Don’t Shortchange Yourself: Entrepreneur’s Pay

  • Don’t Shortchange Yourself: Entrepreneur’s Pay

    Don’t Shortchange Yourself: Entrepreneur’s Pay

    What should you pay yourself?

    Being in business means taking a lot of risks, especially financially, and as an entrepreneur, you deserve to be rewarded for those risks. Your pay is just one of the many benefits of your self-employment. But it’s not like the pay you get as an employee, there is more to just picking a number for salary. 

    Getting Paid

    The two major ways entrepreneurs can take money from their businesses are through owner draws or by receiving a paycheck.  If your business is incorporated, you’ll take a paycheck; if your business is a sole proprietorship or a partnership, you’ll take a draw.  Again its important to know what entity type your business is

    Here’s a list of five items to make sure you have covered in your pay:

    • Reasonable Compensation.  

    If you were doing the same work for a company that hired you, what would your pay be?  Are you making at least market equivalent or better?  A lot of times, as entrepreneurs, we tend to focus only on this piece of our compensation when we set our pricing, and that’s a big mistake.    

    There are also tax implications of paying yourself too little (to avoid payroll taxes if you take a paycheck) or too much. 

    • Retirement plan

    When you work for yourself, no one is going to fund your retirement for you.  Although the Social Security program helps, it’s up to you to set additional money aside for a comfortable future when you can’t or don’t want to work anymore.  401k plans are easy to set up with your payroll and require little extra work. We love working with Guideline for retirement plans. They sync with our payroll and record all the information neatly in our QBO file.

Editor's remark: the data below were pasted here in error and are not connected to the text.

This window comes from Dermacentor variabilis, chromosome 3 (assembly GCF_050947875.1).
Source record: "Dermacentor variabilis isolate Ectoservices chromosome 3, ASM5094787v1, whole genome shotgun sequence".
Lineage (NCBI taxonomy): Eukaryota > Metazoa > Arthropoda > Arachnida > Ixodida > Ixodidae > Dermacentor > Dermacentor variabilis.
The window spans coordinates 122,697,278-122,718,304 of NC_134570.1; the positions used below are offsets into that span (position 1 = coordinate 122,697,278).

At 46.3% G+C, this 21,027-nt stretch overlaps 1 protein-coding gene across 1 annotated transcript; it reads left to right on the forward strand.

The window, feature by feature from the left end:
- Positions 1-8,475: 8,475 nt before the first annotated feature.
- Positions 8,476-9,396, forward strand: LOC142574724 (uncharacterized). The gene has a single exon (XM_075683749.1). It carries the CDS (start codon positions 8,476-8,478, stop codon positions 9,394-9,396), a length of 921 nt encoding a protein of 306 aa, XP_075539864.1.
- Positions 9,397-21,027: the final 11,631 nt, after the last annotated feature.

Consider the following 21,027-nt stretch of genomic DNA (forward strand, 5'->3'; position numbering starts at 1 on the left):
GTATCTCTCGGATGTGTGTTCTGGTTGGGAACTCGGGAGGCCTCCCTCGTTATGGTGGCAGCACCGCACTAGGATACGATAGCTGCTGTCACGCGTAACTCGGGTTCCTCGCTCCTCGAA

• Benefits

    Employees get vacations, health insurance, and bonuses; and you should too.  This should be part of your compensation package as an entrepreneur, and there are many tax advantages as well. Find a good health insurance broker- one that understands the tax implications of setting up health insurance for an owner. They will help guide you to the best plans for your situation.

    • Taxes. 

    You need to cover taxes that will be incurred on your pay as well as your business profits. This includes:

    • Normal withholding for federal income taxes, state and local income taxes, Medicare, and social security. If you receive a paycheck, these will be taken out of your paycheck, but they may not be enough because they don’t consider taxes on your profits. If you take a draw, you may not have withholding, but you will need to factor in self-employment taxes.
    • Taxes on your profits. For sole proprietors, partnerships, LLCs, and S Corps, your taxes will be figured on the profits of your business when you complete your federal income taxes. They will “pass-through” from your business to your personal return. Don’t let this part surprise you!
    • State business taxes. If your business does business in multiple states, you must file a tax return for each state. Many of them collect taxes based on flat corporate fees, the revenue you earned in that state, state payrolls, and/or the value of property owned in that state.

    Check with your tax advisor so that there are no surprises in your tax bill for your business or your personal returns.   

    • Profit.

    As an entrepreneur, you take extra risks when you own your own company, and you should be compensated accordingly.  Your capital is tied up in your business and should be earning a good return in addition to your regular salary or draw.  Making a profit is the goal for every business- if not you are setting yourself up for failure, because no profits mean you are not getting a return on your investment.

    Complete Compensation

    Your compensation should include all of the above components.  If it doesn’t and you feel like you can’t afford to pay yourself that much, then your pricing might not be right and , you might have a volume problem, or your business model may need some adjusting.  

    It’s normal to take a smaller paycheck the first few years as the business is growing, but if you’re still doing it after several years or constantly have cash flow issues, then something may be wrong and you need to take a closer look at revenues and expenses.

    If you’d like our help in this area of your business, please reach out and let us know.  

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